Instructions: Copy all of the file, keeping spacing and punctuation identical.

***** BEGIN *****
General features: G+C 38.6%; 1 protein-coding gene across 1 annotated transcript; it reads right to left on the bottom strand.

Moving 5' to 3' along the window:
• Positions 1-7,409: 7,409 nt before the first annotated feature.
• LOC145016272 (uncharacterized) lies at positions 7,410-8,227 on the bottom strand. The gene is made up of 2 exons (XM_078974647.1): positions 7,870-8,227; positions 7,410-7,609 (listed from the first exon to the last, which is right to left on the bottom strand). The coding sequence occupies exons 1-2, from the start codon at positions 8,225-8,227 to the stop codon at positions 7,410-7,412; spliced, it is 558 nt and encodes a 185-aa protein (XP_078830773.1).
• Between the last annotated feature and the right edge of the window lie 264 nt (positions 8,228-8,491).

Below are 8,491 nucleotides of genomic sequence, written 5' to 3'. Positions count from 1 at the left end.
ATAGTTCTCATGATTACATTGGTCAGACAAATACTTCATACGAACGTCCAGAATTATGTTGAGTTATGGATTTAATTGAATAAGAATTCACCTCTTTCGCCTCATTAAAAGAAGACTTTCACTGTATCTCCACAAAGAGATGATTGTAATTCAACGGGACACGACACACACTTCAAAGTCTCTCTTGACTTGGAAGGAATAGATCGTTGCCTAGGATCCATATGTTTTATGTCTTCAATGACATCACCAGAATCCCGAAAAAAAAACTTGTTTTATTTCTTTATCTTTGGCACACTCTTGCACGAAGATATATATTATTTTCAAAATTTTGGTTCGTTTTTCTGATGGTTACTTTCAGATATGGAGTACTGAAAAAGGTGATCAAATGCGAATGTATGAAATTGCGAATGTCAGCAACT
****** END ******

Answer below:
General features: G+C 38.6%; 1 protein-coding gene across 1 annotated transcript; it reads right to left on the bottom strand.

Moving 5' to 3' along the window:
• Positions 1-7,409: 7,409 nt before the first annotated feature.
• LOC145016272 (uncharacterized) lies at positions 7,410-8,227 on the bottom strand. The gene is made up of 2 exons (XM_078974647.1): positions 7,870-8,227; positions 7,410-7,609 (listed from the first exon to the last, which is right to left on the bottom strand). The coding sequence occupies exons 1-2, from the start codon at positions 8,225-8,227 to the stop codon at positions 7,410-7,412; spliced, it is 558 nt and encodes a 185-aa protein (XP_078830773.1).
• Between the last annotated feature and the right edge of the window lie 264 nt (positions 8,228-8,491).

Below are 8,491 nucleotides of genomic sequence, written 5' to 3'. Positions count from 1 at the left end.
ATAGTTCTCATGATTACATTGGTCAGACAAATACTTCATACGAACGTCCAGAATTATGTTGAGTTATGGATTTAATTGAATAAGAATTCACCTCTTTCGCCTCATTAAAAGAAGACTTTCACTGTATCTCCACAAAGAGATGATTGTAATTCAACGGGACACGACACACACTTCAAAGTCTCTCTTGACTTGGAAGGAATAGATCGTTGCCTAGGATCCATATGTTTTATGTCTTCAATGACATCACCAGAATCCCGAAAAAAAAACTTGTTTTATTTCTTTATCTTTGGCACACTCTTGCACGAAGATATATATTATTTTCAAAATTTTGGTTCGTTTTTCTGATGGTTACTTTCAGATATGGAGTACTGAAAAAGGTGATCAAATGCGAATGTATGAAATTGCGAATGTCAGCAACT